• --separate-searches <string> – If the target and decoy searches were run separately, rather than using a concatenated database, then the program will assume that the database search results provided as a required argument are from the target database search. This option then allows the user to specify the location of the decoy search results. Like the required arguments, these search results can be provided as a single file, a list of files or a directory. However, the choice (file, list or directory) must be consistent for the MS2 files and the target and decoy tab-delimited files. Also, if the MS2 and tab-delimited files are provided in directories, then Q-ranker will use the MS2 filename (foo.ms2) to identify corresponding target and decoy tab-delimited files with names like foo*.target.txt and foo*.decoy.txt. This naming convention allows the target and decoy txt files to reside in the same directory. Default = <empty>.
• --skip-cleanup T|F – Analysis begins with a pre-processsing step that creates a set of lookup tables which are then used during training. Normally, these lookup tables are deleted at the end of the analysis, but setting this option to T prevents the deletion of these tables. Subsequently, analyses can be repeated more efficiently by specifying the --re-run option. Default = false.
• --re-run <string> – Re-run a previous analysis using a previously computed set of lookup tables. For this option to work, the --skip-cleanup option must have been set to true when the program was run the first time. Default = <empty>.
• --use-spec-features T|F – Use an enriched feature set, including separate features for each ion type. Default = true.
• --optimization protein|peptide|psm – Specifies whether to do optimization at the protein, peptide or psm level. Default = protein.
• ### Enzymatic digestion

• --enzyme no-enzyme|trypsin|trypsin/p|chymotrypsin|elastase|clostripain|cyanogen-bromide|iodosobenzoate|proline-endopeptidase|staph-protease|asp-n|lys-c|lys-n|arg-c|glu-c|pepsin-a|elastase-trypsin-chymotrypsin|custom-enzyme – Specify the enzyme used to digest the proteins in silico. Available enzymes (with the corresponding digestion rules indicated in parentheses) include no-enzyme ([X]|[X]), trypsin ([RK]|{P}), trypsin/p ([RK]|[]), chymotrypsin ([FWYL]|{P}), elastase ([ALIV]|{P}), clostripain ([R]|[]), cyanogen-bromide ([M]|[]), iodosobenzoate ([W]|[]), proline-endopeptidase ([P]|[]), staph-protease ([E]|[]), asp-n ([]|[D]), lys-c ([K]|{P}), lys-n ([]|[K]), arg-c ([R]|{P}), glu-c ([DE]|{P}), pepsin-a ([FL]|{P}), elastase-trypsin-chymotrypsin ([ALIVKRWFY]|{P}). Specifying --enzyme no-enzyme yields a non-enzymatic digest. Warning: the resulting index may be quite large. Default = trypsin.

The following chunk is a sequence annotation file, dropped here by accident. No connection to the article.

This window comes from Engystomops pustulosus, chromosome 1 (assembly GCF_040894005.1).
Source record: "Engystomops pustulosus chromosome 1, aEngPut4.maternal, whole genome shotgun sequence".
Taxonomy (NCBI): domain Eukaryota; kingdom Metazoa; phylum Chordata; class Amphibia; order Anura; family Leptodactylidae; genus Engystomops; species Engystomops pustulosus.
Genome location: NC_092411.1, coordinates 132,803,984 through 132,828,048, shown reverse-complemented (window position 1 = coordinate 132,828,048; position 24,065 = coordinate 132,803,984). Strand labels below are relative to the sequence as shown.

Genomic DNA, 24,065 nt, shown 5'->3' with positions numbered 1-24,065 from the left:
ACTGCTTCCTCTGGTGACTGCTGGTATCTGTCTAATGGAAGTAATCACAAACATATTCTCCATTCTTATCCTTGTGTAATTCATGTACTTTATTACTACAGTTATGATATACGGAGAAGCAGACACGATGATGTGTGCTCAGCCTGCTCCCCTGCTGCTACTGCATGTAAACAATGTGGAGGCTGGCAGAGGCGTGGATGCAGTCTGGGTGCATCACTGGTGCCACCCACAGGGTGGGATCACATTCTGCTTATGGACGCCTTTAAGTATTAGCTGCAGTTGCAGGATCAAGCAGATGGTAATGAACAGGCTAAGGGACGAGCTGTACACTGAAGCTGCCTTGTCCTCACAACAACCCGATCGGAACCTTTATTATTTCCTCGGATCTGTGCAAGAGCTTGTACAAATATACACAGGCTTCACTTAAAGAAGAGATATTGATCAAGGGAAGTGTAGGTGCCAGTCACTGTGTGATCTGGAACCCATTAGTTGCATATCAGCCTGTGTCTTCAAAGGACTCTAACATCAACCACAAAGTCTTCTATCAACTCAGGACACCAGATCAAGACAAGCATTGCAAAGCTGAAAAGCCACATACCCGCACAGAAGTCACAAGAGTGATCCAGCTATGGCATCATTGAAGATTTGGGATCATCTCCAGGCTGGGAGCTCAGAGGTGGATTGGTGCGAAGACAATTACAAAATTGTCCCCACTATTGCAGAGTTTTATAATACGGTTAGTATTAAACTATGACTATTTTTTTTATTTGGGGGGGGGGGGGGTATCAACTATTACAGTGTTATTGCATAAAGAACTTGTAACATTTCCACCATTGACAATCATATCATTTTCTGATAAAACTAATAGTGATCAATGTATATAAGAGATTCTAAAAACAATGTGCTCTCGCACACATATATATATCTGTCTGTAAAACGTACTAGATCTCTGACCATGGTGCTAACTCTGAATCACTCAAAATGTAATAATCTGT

• ### Input and output

• --decoy-prefix <string> – Specifies the prefix of the protein names that indicate a decoy. Default = decoy_.
• --fileroot <string> – The fileroot string will be added as a prefix to all output file names. Default = <empty>.
• --output-dir <string> – The name of the directory where output files will be created. Default = crux-output.
• --overwrite T|F – Replace existing files if true or fail when trying to overwrite a file if false. Default = false.
• --pepxml-output T|F – Output a pepXML results file to the output directory. Default = false.
• --txt-output T|F – Output a tab-delimited results file to the output directory. Default = true.
• --parameter-file <string> – A file containing parameters. See the parameter documentation page for details. Default = <empty>.
• --verbosity <integer> – Specify the verbosity of the current processes. Each level prints the following messages, including all those at lower verbosity levels: 0-fatal errors, 10-non-fatal errors, 20-warnings, 30-information on the progress of execution, 40-more progress information, 50-debug info, 60-detailed debug info. Default = 30.
• --list-of-files T|F – Specify that the search results are provided as lists of files, rather than as individual files. Default = false.
• --feature-file-out T|F – Output the computed features in tab-delimited Percolator input (.pin) format. The features will be normalized, using either unit norm or standard deviation normalization (depending upon the value of the unit-norm option). Default = false.
• --spectrum-parser pwiz|mstoolkit – Specify the parser to use for reading in MS/MS spectra. The default, ProteoWizard parser can read the MS/MS file formats listed here. The alternative is MSToolkit parser. If the ProteoWizard parser fails to read your files properly, you may want to try the MSToolkit parser instead. Default = pwiz.